Staatsoper Berlin 2019-20 Review: Carmen

Michael Fabiano & Anita Rachvelishvili Deliver Unforgettable Final Performance In Challenging Times

By Elyse Lyon
(Credit: Monika Ritterhaus)

Audience members were already en route to Unter den Linden when the news began to spread on social media: the evening’s performance of “Carmen,” the second in a much-anticipated run of performances, would be the final night of Berlin opera before the city’s concert halls and opera houses were forced to close their doors for at least six weeks.

The news, of course, was not entirely unexpected. Germany’s first Coronavirus deaths had been reported the previous day, and the waves of opera-house closures had just begun to spread beyond Italy.

The weather was fitting for such an announcement. Oppressive grey, drizzling rain, the street lamps glinting on the wet cobblestones and the iconic Fernsehturm disappearing in a bleak haze. At the entrance of the Staatsoper a TV cameraman half-crouched in the rain, filming the evening’s operagoers hurrying into the foyer and shaking the clinging dampness off their umbrellas.

Some of the evening’s attendees remained oblivious to recent developments, bright-eyed and cheerful at the prospect of a star-studded evening. Others wandered the chandeliered halls in a daze, stunned by the sudden barrenness of Berlin’s cultural life and reckoning up their fell swoop of losses.

An hour before, the spring had been packed with excitement. From the Staatsoper alone, premieres of “Idomeneo” and “Così fan tutte;” Pappano and Yuja Wang; a Renée Fleming recital; Barenboim conducting a full Beethoven symphony cycle. The Deutsche Oper and Komische Oper and Philharmonie had been no less full of events to anticipate, their schedules crammed with stars and premieres and all manner of interesting repertoire. Now, at a single stroke, all of that richness was abgesagt.

It was surreal, therefore, to take one’s seat for this final performance. Surprising to peer into the orchestra pit and see the cheerful faces of many orchestra members. A violinist beamed up at Daniel Barenboim as he took his podium, clearly anticipating the prospect of a brilliant musical evening. One wondered whether the musicians had been shielded from the crushing news of the impending closures.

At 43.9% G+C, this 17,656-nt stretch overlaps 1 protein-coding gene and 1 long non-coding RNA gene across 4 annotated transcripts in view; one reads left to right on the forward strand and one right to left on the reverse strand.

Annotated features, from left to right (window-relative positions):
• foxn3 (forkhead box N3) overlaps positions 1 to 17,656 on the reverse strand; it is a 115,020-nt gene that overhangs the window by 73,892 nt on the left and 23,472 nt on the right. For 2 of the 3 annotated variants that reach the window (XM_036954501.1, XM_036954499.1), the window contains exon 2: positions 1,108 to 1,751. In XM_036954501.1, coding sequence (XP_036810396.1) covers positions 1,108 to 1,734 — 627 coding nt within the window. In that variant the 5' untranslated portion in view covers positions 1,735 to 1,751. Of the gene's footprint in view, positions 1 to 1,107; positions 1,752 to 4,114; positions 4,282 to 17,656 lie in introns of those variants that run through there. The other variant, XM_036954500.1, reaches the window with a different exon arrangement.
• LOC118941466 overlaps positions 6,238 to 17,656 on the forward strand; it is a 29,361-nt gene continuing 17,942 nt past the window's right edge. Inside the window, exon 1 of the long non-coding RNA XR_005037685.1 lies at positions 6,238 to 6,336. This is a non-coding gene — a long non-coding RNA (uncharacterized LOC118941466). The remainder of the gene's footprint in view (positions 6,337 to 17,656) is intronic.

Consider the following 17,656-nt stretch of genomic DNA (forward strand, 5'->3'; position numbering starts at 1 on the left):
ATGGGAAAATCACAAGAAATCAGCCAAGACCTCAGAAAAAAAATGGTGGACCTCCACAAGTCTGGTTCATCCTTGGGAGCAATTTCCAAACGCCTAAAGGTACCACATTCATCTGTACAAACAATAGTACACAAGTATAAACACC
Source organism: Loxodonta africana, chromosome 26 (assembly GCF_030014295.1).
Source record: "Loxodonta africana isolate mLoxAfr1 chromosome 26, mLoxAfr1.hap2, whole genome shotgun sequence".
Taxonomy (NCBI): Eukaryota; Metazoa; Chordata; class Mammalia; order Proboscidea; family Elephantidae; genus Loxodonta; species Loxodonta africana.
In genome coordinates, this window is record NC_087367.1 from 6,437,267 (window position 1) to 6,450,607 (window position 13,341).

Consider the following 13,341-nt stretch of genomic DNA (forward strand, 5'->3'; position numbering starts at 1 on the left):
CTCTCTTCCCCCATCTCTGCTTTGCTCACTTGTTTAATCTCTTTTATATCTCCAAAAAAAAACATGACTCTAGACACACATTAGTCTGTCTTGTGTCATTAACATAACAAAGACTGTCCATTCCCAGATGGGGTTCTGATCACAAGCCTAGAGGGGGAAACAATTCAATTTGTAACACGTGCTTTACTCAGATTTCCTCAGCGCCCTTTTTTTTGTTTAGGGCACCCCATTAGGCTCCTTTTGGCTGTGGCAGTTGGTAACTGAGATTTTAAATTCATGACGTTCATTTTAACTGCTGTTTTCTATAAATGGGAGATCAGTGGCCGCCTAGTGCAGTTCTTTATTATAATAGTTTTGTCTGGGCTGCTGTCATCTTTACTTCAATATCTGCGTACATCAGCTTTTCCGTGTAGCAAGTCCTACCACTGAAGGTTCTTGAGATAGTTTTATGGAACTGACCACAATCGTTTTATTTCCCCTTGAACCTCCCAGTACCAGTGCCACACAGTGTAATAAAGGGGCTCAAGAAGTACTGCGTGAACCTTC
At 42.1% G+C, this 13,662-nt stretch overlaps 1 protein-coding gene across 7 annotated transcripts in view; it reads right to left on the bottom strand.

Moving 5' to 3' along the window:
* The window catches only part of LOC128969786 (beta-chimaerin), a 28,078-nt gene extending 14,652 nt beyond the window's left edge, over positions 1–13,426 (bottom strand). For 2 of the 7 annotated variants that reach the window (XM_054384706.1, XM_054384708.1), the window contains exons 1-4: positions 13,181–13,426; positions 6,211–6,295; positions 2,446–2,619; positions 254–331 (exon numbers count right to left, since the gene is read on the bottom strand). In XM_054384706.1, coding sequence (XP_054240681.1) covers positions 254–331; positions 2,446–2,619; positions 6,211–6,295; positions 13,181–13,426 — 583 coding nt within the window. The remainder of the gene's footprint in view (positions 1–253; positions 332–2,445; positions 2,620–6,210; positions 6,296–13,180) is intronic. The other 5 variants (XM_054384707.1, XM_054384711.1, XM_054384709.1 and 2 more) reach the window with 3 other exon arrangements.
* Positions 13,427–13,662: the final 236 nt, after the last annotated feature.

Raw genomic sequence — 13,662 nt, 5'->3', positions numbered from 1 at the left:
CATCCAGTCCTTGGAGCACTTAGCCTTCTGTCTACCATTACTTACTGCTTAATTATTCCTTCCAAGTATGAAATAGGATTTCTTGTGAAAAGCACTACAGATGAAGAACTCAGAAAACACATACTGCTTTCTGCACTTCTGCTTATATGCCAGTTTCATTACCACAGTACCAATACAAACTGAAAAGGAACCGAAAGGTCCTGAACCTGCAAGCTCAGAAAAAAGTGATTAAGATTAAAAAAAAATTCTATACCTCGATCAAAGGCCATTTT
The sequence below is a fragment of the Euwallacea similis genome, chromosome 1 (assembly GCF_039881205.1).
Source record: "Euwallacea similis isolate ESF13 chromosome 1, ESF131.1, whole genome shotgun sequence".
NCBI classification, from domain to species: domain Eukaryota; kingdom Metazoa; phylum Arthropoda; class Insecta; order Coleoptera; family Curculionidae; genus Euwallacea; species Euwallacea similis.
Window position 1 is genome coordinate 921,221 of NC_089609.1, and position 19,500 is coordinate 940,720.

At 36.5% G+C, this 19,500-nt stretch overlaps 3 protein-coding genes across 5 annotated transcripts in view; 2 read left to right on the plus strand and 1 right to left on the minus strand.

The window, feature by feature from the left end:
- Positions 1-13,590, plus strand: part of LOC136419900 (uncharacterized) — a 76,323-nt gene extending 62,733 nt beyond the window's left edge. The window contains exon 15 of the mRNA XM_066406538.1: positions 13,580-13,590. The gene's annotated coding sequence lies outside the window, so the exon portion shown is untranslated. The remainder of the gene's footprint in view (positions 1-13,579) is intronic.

The Staatsoper, despite Coronavirus, was packed from the stalls to the rafters. Only a scattering of seats stood empty. Very few audience members, apparently, had been capable of resisting the allure of this “Carmen” even in the face of a global pandemic.

It should have been difficult, under these circumstances, to concentrate on the opera at hand. Even those audience members still oblivious to the news of the opera houses’ closing were, of course, aware of the threat of the virus. One couldn’t take the U-Bahn without being bombarded by terrifying news: electronic screens flashing death tolls or announcing that Michael Volle had been put under quarantine.

But then, even before the audience had fully settled into their seats and ceased their chatter, Barenboim slashed his baton through the air. Without warning, the first bars of “Carmen” exploded from the pit. And suddenly everything was forgotten: Coronavirus, the devastating cancellations, the bleak sputter of rain in the darkness outside.

Maybe you’d heard “Carmen” a thousand times before. Maybe you’d come to dismiss it as a lowbrow popular opera.

Tonight, however, those first notes were shattering ones. The music erupted with a force that pushed you back in your seat: alive, extraordinary, vital, like a shock of electricity straight to your gut.

A Dreamy Revival

The Staatsoper’s current “Carmen” is a revival of Martin Kušej’s production, originally premiered in 2004. From the first instant, it was stunning: the stage almost barren, the air hazy as if with smoke, a filmy blood-colored scarf fluttering down from the heavens. This scarf would become a central motif, threaded from one scene to another: it was Carmen’s own scarf, draped over her shoulders as she made her initial entrance; it was the rope that would bind her hands after the fight in the cigarette factory; it became, at the end, the matador’s muleta with which Don José taunted Carmen in the moments before he stabbed her.